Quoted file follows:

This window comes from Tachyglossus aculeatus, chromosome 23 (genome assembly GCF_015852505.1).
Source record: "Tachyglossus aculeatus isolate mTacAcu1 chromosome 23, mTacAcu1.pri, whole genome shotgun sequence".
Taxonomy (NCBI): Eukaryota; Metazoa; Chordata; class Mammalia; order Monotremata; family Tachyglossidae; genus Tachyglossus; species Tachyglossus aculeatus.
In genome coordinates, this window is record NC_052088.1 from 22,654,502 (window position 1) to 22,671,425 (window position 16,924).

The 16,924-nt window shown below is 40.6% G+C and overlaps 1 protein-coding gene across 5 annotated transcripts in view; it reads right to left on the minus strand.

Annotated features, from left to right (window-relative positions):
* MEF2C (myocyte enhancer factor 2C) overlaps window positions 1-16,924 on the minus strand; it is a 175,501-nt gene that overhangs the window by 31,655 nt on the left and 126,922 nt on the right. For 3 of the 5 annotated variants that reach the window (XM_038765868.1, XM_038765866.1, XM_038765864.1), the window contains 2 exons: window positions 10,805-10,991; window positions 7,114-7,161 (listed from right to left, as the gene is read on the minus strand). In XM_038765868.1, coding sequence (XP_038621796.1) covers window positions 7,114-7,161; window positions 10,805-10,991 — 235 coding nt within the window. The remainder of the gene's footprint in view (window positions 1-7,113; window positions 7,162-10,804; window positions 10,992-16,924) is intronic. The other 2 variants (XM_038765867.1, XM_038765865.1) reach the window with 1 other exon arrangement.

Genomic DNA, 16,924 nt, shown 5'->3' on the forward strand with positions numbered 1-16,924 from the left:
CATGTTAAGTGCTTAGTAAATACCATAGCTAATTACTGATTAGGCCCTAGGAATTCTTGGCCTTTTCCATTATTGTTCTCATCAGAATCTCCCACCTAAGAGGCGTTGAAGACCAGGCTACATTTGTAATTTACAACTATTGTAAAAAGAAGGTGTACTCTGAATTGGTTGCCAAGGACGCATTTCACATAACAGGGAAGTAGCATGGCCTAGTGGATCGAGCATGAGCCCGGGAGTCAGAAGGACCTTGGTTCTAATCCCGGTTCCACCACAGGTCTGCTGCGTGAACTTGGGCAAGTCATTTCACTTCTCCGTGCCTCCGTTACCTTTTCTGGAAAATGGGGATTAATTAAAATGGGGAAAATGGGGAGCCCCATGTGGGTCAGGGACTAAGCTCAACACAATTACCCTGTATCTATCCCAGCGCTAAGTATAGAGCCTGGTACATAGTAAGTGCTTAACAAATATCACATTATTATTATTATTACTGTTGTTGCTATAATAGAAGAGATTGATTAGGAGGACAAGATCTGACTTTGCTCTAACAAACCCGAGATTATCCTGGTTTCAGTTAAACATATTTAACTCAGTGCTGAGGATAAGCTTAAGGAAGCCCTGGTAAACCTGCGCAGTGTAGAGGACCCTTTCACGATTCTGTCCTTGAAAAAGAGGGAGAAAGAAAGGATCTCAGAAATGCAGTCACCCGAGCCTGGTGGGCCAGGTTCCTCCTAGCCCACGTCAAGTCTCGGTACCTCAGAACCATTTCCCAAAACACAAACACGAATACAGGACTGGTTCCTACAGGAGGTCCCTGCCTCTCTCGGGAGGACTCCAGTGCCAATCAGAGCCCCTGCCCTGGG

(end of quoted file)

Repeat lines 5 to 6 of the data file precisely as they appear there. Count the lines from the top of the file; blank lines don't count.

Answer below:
The 16,924-nt window shown below is 40.6% G+C and overlaps 1 protein-coding gene across 5 annotated transcripts in view; it reads right to left on the minus strand.

Annotated features, from left to right (window-relative positions):